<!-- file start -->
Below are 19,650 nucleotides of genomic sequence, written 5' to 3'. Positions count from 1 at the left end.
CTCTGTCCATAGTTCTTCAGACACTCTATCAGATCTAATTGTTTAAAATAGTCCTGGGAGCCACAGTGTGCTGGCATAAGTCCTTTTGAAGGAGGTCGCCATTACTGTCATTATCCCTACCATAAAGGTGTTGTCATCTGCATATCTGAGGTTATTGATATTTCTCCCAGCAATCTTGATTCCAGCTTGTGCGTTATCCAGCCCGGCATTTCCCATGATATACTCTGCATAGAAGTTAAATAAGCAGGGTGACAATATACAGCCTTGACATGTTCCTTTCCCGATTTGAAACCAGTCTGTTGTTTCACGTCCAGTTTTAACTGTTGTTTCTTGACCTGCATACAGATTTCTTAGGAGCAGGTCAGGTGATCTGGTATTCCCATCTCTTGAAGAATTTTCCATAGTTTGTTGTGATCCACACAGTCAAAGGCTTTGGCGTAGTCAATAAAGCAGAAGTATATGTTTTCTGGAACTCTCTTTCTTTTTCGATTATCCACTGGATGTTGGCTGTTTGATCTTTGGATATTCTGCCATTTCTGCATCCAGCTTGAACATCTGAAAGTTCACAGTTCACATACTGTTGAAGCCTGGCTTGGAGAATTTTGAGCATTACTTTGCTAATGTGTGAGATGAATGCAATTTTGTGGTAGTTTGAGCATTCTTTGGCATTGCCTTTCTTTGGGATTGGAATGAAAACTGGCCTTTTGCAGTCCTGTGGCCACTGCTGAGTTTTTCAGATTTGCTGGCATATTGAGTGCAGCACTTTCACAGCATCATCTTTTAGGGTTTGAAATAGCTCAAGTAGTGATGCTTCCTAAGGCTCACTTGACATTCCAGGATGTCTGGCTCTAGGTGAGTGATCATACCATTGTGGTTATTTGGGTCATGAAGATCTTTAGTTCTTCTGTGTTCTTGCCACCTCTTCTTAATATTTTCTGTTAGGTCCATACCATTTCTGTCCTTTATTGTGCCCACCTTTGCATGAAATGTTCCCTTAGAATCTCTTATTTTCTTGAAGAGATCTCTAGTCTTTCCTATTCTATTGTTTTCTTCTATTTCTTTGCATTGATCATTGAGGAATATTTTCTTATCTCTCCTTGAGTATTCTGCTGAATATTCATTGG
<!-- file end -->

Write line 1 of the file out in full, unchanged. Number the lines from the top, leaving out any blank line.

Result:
Below are 19,650 nucleotides of genomic sequence, written 5' to 3'. Positions count from 1 at the left end.